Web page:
South Korean hit ‘Extraordinary Attorney Woo’ sparks autism debate
A hit K-drama about a high-functioning autistic lawyer is prompting soul-searching in South Korea, where some on the spectrum say they can feel invisible.
The endearing “Extraordinary Attorney Woo,” featuring a neurodivergent attorney, has been Netflix’s most-watched non-English show for over a month, following a path blazed by fellow Korean smash “Squid Game.”
Even K-pop sensation BTS are fans of the global hit, with band members posting a video performing the signature greeting between Woo and her best friend—a dance step-slash-dab that is tearing across social media.
But the 16-episode series, which follows a rookie lawyer whose condition helps her find brilliant solutions to legal conundrums but often leaves her socially isolated, has gone beyond memes to trigger a serious debate in South Korea about autism.
Star lawyer Woo Young-woo is fiercely intelligent, with an IQ of 164, but also has visible autistic traits such as echolalia—the precise repetition of words or sentences, often out of context.
Lead actress Park Eun-bin, 29, who has received rave reviews, said she initially hesitated to accept the role, aware of the power of the story to impact perceptions of autistic people in South Korea and beyond.
“I felt I had a moral responsibility as an actor,” she told AFP.
“I knew (the show) was inevitably going to have an influence on people with autism and their families,” she said, adding that she had questioned whether she would be able to pull off the complex character.
“It was the first time that I had absolutely no idea what to do, when it came to how to express things, while I was reading the script,” she added.
‘Erased’ in South Korea
But in South Korea, some families of autistic people have described the show as pure “fantasy,” saying her character is unrealistic.
For many on the spectrum, achieving like Woo would be equivalent to “a kid winning an Olympic medal for cycling without being able to walk yet,” Lee Dong-ju, the mother of an autistic child, told a local broadcaster.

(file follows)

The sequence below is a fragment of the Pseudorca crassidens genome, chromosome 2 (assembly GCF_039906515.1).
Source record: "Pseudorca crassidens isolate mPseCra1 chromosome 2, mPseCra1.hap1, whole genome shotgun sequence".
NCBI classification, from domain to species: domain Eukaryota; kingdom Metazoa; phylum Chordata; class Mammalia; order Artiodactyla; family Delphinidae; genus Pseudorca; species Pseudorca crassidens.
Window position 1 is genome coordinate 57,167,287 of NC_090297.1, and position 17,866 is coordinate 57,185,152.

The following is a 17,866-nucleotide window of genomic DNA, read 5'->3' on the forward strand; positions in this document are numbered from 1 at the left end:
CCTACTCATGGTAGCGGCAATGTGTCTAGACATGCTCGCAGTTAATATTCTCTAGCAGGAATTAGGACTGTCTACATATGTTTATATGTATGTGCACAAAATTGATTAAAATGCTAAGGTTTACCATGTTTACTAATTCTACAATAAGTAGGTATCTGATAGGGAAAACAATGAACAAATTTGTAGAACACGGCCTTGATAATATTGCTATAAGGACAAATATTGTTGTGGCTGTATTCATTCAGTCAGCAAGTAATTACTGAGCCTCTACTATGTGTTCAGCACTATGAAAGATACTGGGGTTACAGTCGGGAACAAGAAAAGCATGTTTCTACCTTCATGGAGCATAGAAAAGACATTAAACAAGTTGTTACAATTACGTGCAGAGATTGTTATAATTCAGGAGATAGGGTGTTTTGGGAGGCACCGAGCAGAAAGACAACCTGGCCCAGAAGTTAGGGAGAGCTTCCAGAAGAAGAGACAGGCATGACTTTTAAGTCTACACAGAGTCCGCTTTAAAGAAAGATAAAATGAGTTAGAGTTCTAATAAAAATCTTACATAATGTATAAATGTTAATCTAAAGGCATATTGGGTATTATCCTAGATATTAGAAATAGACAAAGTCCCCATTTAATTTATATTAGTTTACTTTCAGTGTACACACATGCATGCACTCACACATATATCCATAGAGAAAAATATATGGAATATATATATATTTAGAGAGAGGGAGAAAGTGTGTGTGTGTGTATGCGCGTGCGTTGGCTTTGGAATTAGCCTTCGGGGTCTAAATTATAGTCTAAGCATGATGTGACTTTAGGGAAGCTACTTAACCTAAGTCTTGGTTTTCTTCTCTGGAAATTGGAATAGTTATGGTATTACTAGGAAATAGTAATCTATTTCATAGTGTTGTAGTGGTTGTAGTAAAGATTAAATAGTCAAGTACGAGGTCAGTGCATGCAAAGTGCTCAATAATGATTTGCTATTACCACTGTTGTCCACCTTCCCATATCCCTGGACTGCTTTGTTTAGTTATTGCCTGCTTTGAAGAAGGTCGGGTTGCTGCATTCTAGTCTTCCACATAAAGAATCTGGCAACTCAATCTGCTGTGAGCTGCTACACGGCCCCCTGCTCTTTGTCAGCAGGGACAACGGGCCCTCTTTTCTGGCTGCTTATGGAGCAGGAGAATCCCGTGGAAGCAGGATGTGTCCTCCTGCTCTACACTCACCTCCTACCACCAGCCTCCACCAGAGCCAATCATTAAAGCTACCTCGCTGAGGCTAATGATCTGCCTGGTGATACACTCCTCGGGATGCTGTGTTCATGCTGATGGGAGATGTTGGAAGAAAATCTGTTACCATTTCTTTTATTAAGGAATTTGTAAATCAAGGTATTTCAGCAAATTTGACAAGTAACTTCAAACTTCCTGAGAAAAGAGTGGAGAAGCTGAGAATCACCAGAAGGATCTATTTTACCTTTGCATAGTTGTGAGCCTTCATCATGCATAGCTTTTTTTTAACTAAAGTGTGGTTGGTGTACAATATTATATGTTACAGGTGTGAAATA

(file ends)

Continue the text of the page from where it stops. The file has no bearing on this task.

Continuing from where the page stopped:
But while Woo is clearly “a fictional character that has been created to maximize the dramatic effect,” there is actually more truth to her story than many South Koreans realize, said psychiatry professor Kim Eui-jung of the Ewha Womans University Mokdong Hospital.
About a third of people on the spectrum have average or above-average intelligence, she said, and may not have any noticeable autistic characteristics—or even realize they have the condition.
This was the case for Lee Da-bin, who is on the spectrum but was not diagnosed until later in life.
“People don’t recognize the mild forms of autism at all,” she said. “I feel that I’m being erased.”
Lee shares many traits with the fictional Woo, from hypersensitivity to taste to academic excellence despite suffering from bullying. She grew up knowing she was different but blamed herself for not being able to fit in.
It was only after she had dropped out of school and began seeing a psychiatrist for depression that she was diagnosed with autism and her teenage struggles to connect with others began to make sense.
“It was a life where you would not even speak 10 words a day,” Lee told AFP of her time at school. “I’d lived my whole life thinking that I’m just a weird person… and it’s my fault that I can’t get along with other people.”
“Public awareness or understanding of high-functioning autism is still very limited in South Korea,” said Kim Hee-jin, professor in psychiatry at Chung-Ang University Hospital in Seoul.
The general public views autism as “a condition that involves severe intellectual disability,” she said, adding this contributed to broader failures to diagnose and offer support early on.
Early interventions can help prevent those on the spectrum “from blaming themselves for the challenges they face due to autism, such as difficulty making and maintaining friendships.”
For Lee Da-bin, knowing her condition earlier in life could have helped her avoid enormous hurt and pain. Since receiving her diagnosis, she has been able to restart her studies with the ultimate goal of a career in medicine.
Like the fictional Attorney Woo—whose struggles with dating and dreams of living fully independently are touchingly portrayed in the hit show—Lee said she wants a life with a sense of agency and connection.
“I want to make enough money to support myself and afford my own place, where I can live with someone I love,” she said. DC/RA
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